In 1846, James Kirker, a mercenary sanctioned by the Mexican government, set out to kill as many Apaches as possible. On July 7, under the protection of a treaty, he hosted a feast at Galeana (in what is now Chihuahua state in Mexico) for 130 Chiricahuas, and then had them beaten to death in the morning. It was an ill-chosen moment, because in April of that year, fighting had broken out between the U.S. and Mexico, and Congress declared war on Mexico in May. The Apaches had a new and dangerous source of support, but they were rightly wary of the Americans. 

In December of 1847, a war party of Apaches attacked the village of Cuquiarachi in Sonora and killed a longtime adversary, seven other men and six women, and captured six children. The following February, a large party attacked another town called Chinapa, killing 12 men, wounding six and capturing 42, mostly women and children. 

Cochise Captured

Throughout the summer of 1848, the Chokonen band carried on a siege of the fort at Fronteras. On June 21, 1848, Cochise and his Chokonen chief Miguel Narbona led an assault on Fronteras, Sonora, but the attack went awry. Narbona's horse was killed by cannon fire, and Cochise was captured. He remained a prisoner for about six weeks, and his release was only obtained by the exchange of 11 Mexican prisoners. 

Apache Pass, Arizona
Apache Pass, Arizona, as viewed from Fort Bowie facing north.  Mark A. Wilson

In the mid-1850s, Miguel Narbona died and Cochise became the principal chief of the band. In the late 1850s, United States citizens arrived in his country, first settling at Apache Pass, a station on the Butterfield Overland Mail Company route. For a few years, the Apaches maintained a tenuous peace with the Americans, who now provided sorely needed rations to them. 

Bascom Affair, or "Cut the Tent"

In early February 1861, U.S. Lieutenant George Bascom met Cochise at Apache Pass and accused him of capturing a boy who had in fact been taken by other Apaches. Bascom invited Cochise into his tent and told him he would hold him as a prisoner until the boy was returned. Cochise pulled out his knife, cut through the tent, and escaped into the nearby hills.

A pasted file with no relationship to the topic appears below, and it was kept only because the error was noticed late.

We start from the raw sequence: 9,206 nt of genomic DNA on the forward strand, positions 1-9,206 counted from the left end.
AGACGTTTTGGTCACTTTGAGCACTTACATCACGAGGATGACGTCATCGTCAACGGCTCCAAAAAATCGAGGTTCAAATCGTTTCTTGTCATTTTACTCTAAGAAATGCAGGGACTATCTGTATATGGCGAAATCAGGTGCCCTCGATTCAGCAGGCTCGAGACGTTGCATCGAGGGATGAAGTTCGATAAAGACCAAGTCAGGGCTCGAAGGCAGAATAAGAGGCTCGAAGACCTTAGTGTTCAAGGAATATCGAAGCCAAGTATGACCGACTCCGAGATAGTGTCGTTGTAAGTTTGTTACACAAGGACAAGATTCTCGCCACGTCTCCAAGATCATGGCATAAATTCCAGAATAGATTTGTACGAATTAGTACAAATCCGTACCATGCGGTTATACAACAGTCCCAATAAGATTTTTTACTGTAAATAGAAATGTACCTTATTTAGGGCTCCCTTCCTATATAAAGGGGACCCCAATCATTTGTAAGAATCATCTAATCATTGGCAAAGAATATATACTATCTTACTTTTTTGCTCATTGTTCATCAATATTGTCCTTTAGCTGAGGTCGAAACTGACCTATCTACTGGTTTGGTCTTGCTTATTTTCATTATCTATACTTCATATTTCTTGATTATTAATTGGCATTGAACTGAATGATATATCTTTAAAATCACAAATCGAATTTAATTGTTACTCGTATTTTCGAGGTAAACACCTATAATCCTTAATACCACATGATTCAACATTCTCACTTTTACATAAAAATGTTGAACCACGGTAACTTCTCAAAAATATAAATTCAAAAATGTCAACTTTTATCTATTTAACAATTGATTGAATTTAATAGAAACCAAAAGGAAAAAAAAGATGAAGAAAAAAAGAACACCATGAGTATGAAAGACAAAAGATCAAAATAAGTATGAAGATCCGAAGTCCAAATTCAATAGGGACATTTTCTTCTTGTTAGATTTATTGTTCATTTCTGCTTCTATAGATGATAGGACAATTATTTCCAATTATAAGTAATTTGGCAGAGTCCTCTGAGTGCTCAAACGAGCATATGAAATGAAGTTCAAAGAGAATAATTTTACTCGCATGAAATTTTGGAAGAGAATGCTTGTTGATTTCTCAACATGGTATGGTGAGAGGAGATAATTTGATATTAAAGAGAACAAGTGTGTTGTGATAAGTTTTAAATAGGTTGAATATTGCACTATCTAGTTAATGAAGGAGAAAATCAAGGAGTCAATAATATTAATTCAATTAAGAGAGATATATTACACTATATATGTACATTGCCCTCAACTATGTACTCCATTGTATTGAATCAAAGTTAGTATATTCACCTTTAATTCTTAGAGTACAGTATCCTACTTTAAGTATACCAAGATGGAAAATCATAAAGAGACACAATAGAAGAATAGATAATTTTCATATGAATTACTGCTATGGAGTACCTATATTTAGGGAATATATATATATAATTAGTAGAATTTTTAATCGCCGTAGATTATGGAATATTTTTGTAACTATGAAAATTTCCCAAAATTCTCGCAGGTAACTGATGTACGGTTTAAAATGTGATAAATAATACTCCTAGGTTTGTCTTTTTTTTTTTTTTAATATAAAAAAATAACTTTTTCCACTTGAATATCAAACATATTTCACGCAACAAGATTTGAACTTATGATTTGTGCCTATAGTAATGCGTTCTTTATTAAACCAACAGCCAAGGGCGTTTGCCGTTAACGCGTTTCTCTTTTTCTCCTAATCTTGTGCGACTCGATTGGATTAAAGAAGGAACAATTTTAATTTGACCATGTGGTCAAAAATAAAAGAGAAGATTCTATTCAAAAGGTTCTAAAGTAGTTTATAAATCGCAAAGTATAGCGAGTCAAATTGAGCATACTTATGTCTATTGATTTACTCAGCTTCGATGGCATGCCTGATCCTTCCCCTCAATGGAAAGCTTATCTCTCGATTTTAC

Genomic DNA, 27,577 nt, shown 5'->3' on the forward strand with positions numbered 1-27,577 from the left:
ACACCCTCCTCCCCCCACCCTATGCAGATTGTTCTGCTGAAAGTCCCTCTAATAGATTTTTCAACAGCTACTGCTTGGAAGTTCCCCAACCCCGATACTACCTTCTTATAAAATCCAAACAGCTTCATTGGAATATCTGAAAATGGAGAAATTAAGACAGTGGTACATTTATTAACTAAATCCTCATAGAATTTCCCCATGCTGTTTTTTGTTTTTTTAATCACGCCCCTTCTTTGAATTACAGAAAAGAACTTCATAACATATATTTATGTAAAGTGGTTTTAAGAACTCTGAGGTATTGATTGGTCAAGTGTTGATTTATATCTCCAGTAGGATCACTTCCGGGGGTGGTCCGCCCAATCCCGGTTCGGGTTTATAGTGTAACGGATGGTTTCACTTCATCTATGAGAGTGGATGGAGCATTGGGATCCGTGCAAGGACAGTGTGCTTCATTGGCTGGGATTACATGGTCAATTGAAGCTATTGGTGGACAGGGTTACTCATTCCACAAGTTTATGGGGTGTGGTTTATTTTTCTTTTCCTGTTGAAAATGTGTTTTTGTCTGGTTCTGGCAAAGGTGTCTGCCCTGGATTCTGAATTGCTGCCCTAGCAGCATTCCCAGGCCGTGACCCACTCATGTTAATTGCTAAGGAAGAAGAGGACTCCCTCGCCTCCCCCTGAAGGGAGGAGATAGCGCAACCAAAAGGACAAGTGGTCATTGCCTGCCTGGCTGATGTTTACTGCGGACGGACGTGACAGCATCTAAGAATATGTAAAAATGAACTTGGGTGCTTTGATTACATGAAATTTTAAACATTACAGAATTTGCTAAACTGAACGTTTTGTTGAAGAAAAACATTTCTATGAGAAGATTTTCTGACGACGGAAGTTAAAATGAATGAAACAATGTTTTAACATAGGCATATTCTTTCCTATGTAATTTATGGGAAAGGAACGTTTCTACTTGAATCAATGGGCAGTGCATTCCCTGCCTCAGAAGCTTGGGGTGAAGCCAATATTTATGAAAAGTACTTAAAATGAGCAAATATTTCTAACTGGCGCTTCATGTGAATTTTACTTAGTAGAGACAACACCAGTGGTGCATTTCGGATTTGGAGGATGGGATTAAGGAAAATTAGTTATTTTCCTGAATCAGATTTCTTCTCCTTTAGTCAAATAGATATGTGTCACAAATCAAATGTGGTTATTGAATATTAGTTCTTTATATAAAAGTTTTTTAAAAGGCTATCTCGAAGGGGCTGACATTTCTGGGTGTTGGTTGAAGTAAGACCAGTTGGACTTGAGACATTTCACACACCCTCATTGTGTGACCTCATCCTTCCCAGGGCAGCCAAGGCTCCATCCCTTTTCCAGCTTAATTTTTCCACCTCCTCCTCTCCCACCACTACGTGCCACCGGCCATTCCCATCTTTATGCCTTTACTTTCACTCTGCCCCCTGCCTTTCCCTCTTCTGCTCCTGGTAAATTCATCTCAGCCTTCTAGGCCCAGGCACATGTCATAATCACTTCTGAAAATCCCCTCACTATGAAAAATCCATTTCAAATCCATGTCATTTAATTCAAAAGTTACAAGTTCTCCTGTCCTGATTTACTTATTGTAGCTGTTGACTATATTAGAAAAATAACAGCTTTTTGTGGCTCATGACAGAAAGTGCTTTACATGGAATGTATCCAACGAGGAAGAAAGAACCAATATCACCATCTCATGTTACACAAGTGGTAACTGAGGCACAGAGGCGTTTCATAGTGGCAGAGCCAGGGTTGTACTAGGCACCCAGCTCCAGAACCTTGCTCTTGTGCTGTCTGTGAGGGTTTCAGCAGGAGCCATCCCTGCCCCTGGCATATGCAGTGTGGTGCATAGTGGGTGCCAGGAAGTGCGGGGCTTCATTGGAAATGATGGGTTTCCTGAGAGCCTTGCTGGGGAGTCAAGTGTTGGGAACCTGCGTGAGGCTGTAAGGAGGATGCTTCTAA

In retaliation, Bascom's troops captured five members of Cochise's family, and four days later Cochise attacked, killing several Mexicans and capturing four Americans whom he offered in exchange for his relatives. Bascom refused, and Cochise tortured his prisoners to death, leaving their bodies to be found. Bascom retaliated by hanging Cochise's brother Coyuntura and two nephews. This event is known in Apache history as "Cut the Tent."

The Cochise Wars (1861–1872)

Cochise became the dominant Chiricahua Apache chief, replacing the aging Mangas Coloradas. Cochise's rage at the loss of his family members led to a bloody cycle of revenge and retaliation between the Americans and Apaches for the next 12 years, known as the Cochise Wars. For the first half of the 1860s, the Apaches maintained strongholds in the Dragoon mountains, moving back and forth attacking ranchers and travelers alike, and keeping control of southeastern Arizona. But after the U.S. Civil War ended, a massive influx of U.S. soldiers put the Apaches on the defensive.  

By the late 1860s, the war continued sporadically. The worst event was an ambush and massacre by the Apaches of the Stone party in October of 1869. It was likely in 1870, when Cochise first met Thomas Jeffords ("Red Beard"), a stage driver for the Butterfield Overland Stage. Jeffords, who would become Cochise's closest White friend, played a significant role in bringing peace to the American southwest. 

Making Peace